3 Teas that Steep Up Best by the Potful

You probably have a teapot…or two…or three…or a whole bevy! So, why not put them to good use steeping up teas that are so enticing that you can drink them by the potful? “Great idea!” you say. I think so, too.

Awhile back I wrote an article about “gulper teas” that could be drunk by generous mouthfuls instead of dainty sips. Then, I wrote  another article, this time about “gulper teas to start your day.” These teas are all good to steep by the potful for several reasons:

Ti Kuan Yin Iron Goddess Oolong Tea can be steeped gongfu style or is great by the potful. (Photo source: A.C. Cargill, all rights reserved)
Ti Kuan Yin Iron Goddess Oolong Tea can be steeped gongfu style or is great by the potful. (Photo source: A.C. Cargill, all rights reserved)
  • You will want at least two cupfuls.
  • Your spouse will want at least two cupfuls.
  • Your guests will want at least two cupfuls.
  • Your kids and other relatives will want at least two cupfuls.
  • The tea can sit in the pot while everyone gulps those two cupfuls (assuming that you don’t leave the tea leaves in the teapot – try the 2-teapot steeping method here) and stay fairly fresh tasting.

Phew! You’re gonna need a big teapot! Not to mention big cups or mugs. And a ton of scones with clotted cream and jam.

The key is to avoid those teas that are best served gongfu style, with short, frequent steepings that should be consumed as soon as the liquid is cool enough to drink without scalding your lips and tongue. In addition to the teas listed in the articles named above, I’ve listed a few here that in my experience can take being steeped up in a 4-cup or 6-cup teapot.

Potful teas:

  1. Ti Kuan Yin Iron Goddess Oolong Tea — Believe it or not, this tea that is often served gongfu style can be steeped in a larger teapot for your gulper tea time; also, I keep mentioning this tea because it’s just so darned good. Oolongs are semi-oxidized and have a unique flavor with more body and less bitterness than green teas. Tea leaves destined to be used for Oolongs are picked at a more mature stage of development, wilted in the direct sun, and then shaken in tubular bamboo baskets to bruise the edges of the leaves so they oxidize faster than the center. After 15-25 minutes, the tea is fired, locking in that unique flavor. This premium grade tea can at first taste bitter, then sweet, and finishes with a fragrance that lingers on your palate. This tea is best enjoyed hot, and delivers a light cup with a pale green-yellow liquor that you will want to enjoy by the potful.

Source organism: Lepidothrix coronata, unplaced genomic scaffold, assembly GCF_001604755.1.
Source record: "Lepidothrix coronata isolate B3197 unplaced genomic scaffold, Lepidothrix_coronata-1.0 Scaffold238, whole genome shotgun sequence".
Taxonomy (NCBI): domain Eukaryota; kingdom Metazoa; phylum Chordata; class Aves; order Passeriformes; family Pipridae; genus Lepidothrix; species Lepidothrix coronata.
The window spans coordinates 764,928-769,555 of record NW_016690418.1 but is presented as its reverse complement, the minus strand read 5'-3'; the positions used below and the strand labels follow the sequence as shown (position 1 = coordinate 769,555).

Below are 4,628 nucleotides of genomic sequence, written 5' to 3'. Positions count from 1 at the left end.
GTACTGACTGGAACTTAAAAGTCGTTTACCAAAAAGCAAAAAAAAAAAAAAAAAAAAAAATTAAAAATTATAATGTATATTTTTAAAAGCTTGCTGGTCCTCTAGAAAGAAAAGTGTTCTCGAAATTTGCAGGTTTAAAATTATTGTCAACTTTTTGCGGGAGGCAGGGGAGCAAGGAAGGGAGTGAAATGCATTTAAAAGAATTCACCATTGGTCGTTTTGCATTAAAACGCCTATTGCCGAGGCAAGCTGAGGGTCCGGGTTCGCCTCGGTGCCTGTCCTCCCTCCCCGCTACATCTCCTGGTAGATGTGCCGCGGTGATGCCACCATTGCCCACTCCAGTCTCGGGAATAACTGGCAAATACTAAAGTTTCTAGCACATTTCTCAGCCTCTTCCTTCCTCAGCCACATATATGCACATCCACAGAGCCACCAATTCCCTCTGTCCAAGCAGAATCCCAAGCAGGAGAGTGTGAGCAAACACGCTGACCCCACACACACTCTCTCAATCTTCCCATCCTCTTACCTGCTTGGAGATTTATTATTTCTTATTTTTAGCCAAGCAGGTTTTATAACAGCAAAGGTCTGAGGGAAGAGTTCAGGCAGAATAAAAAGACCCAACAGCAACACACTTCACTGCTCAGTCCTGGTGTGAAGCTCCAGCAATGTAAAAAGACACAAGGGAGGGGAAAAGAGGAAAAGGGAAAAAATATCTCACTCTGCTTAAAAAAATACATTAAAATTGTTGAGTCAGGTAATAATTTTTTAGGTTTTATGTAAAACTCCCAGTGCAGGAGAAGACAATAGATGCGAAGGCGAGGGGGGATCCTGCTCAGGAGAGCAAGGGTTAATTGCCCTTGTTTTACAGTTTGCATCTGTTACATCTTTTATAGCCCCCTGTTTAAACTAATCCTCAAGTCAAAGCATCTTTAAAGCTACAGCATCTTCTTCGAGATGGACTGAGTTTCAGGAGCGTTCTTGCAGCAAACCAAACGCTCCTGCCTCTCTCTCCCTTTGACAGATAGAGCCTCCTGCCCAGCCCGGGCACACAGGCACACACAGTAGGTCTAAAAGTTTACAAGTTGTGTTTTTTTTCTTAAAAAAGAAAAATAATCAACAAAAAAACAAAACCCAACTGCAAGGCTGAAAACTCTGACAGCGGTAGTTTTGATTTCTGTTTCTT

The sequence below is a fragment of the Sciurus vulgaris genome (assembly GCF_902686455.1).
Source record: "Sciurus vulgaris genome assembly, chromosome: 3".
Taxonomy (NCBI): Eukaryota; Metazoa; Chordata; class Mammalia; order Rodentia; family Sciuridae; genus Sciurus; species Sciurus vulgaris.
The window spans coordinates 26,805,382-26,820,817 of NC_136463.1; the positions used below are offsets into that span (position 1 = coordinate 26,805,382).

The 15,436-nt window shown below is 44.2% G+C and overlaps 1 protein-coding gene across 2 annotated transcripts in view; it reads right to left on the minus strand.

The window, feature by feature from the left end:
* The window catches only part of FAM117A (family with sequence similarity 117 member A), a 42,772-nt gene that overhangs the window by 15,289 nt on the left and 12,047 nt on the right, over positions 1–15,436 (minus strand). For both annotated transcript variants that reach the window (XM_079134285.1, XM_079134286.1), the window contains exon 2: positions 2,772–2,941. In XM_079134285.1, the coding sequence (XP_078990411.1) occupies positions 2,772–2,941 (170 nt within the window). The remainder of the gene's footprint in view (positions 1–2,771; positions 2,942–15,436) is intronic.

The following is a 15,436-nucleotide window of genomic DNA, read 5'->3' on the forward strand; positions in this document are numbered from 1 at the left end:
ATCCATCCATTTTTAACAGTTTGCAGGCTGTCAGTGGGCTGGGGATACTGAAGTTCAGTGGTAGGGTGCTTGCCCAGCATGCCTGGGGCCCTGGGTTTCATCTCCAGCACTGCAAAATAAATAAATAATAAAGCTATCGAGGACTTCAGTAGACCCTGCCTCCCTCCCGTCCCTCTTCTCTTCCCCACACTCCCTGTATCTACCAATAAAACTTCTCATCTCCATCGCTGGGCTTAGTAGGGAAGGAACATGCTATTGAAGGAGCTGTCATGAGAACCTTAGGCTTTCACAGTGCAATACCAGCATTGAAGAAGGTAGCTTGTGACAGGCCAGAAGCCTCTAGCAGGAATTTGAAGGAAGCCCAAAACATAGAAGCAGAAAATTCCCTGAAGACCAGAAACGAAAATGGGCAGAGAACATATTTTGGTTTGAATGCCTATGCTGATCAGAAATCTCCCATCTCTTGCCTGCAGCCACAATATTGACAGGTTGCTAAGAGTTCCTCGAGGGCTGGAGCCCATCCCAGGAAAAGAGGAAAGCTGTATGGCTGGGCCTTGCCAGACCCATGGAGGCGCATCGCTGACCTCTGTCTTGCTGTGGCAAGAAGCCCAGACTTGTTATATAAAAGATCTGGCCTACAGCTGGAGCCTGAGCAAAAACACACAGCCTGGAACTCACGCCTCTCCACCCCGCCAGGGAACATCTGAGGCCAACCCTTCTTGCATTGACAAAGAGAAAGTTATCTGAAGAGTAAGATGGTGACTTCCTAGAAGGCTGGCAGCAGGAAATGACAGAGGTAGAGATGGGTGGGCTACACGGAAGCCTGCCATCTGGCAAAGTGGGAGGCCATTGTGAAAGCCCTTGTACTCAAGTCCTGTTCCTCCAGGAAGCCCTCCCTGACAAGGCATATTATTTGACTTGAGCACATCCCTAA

2. Autumn Flush Darjeeling — With its strong flavor profile, this final flush of the Darjeeling growing season is great to partake of by the potful, too. If you like milk in your tea, steep this one up extra strong. I find that milk and sweetener heighten the fruity character these teas are known for. A potful doesn’t last long in our house!
  3. Golden Heaven Yunnan China Black Tea — A tea that delights the eyes before steeping, with its tippy, neat, wiry, and well-made leaves, then steeps up a pot that continues the thrills. This tea produces a bright reddish cup with a brisk, fragrant aroma and malty taste. One of the highest quality teas available from Yunnan Province, it is made during the last 2 weeks of March and the first 2 weeks of April, delivering a brighter golden tip. Known as one of the worlds great teas, this tea is perfect on its own, but also takes a bit of milk or sugar well, as it helps to capture the malty character and helps keep the peppery quality from overwhelming you. A pot of this and your day will seem even breezier!

Steep a potful today and have a great tea time.

See more of A.C. Cargill’s articles here.

© Online Stores, Inc., and The English Tea Store Blog, 2009-2014. Unauthorized use and/or duplication of this material without express and written permission from this article’s author and/or the blog’s owner is strictly prohibited. Excerpts and links may be used, provided that full and clear credit is given to Online Stores, Inc., and The English Tea Store Blog with appropriate and specific direction to the original content.

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